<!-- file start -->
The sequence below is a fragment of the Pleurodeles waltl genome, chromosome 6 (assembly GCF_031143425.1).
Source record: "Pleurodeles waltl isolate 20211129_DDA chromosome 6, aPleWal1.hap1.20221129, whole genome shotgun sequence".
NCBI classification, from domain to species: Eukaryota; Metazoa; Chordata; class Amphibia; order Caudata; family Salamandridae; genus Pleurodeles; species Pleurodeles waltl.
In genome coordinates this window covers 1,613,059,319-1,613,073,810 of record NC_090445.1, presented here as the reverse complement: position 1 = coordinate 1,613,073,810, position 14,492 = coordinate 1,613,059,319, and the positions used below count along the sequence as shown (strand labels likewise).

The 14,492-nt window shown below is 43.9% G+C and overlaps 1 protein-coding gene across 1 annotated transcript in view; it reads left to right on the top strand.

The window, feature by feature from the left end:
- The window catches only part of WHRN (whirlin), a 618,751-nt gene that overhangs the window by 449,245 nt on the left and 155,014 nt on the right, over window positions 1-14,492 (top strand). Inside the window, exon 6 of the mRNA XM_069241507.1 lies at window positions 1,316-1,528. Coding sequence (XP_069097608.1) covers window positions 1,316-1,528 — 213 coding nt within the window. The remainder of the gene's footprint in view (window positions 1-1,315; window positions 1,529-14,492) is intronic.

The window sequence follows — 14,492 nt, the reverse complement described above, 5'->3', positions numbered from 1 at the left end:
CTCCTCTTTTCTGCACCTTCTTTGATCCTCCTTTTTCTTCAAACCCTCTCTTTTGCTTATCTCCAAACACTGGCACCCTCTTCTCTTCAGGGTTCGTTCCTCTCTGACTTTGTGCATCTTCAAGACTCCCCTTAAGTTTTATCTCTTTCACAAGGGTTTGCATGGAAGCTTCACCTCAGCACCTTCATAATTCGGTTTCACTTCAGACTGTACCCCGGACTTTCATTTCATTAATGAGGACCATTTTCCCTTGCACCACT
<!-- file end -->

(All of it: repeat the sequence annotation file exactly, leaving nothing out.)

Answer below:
The sequence below is a fragment of the Pleurodeles waltl genome, chromosome 6 (assembly GCF_031143425.1).
Source record: "Pleurodeles waltl isolate 20211129_DDA chromosome 6, aPleWal1.hap1.20221129, whole genome shotgun sequence".
NCBI classification, from domain to species: Eukaryota; Metazoa; Chordata; class Amphibia; order Caudata; family Salamandridae; genus Pleurodeles; species Pleurodeles waltl.
In genome coordinates this window covers 1,613,059,319-1,613,073,810 of record NC_090445.1, presented here as the reverse complement: position 1 = coordinate 1,613,073,810, position 14,492 = coordinate 1,613,059,319, and the positions used below count along the sequence as shown (strand labels likewise).

The 14,492-nt window shown below is 43.9% G+C and overlaps 1 protein-coding gene across 1 annotated transcript in view; it reads left to right on the top strand.

The window, feature by feature from the left end:
- The window catches only part of WHRN (whirlin), a 618,751-nt gene that overhangs the window by 449,245 nt on the left and 155,014 nt on the right, over window positions 1-14,492 (top strand). Inside the window, exon 6 of the mRNA XM_069241507.1 lies at window positions 1,316-1,528. Coding sequence (XP_069097608.1) covers window positions 1,316-1,528 — 213 coding nt within the window. The remainder of the gene's footprint in view (window positions 1-1,315; window positions 1,529-14,492) is intronic.

The window sequence follows — 14,492 nt, the reverse complement described above, 5'->3', positions numbered from 1 at the left end:
CTCCTCTTTTCTGCACCTTCTTTGATCCTCCTTTTTCTTCAAACCCTCTCTTTTGCTTATCTCCAAACACTGGCACCCTCTTCTCTTCAGGGTTCGTTCCTCTCTGACTTTGTGCATCTTCAAGACTCCCCTTAAGTTTTATCTCTTTCACAAGGGTTTGCATGGAAGCTTCACCTCAGCACCTTCATAATTCGGTTTCACTTCAGACTGTACCCCGGACTTTCATTTCATTAATGAGGACCATTTTCCCTTGCACCACT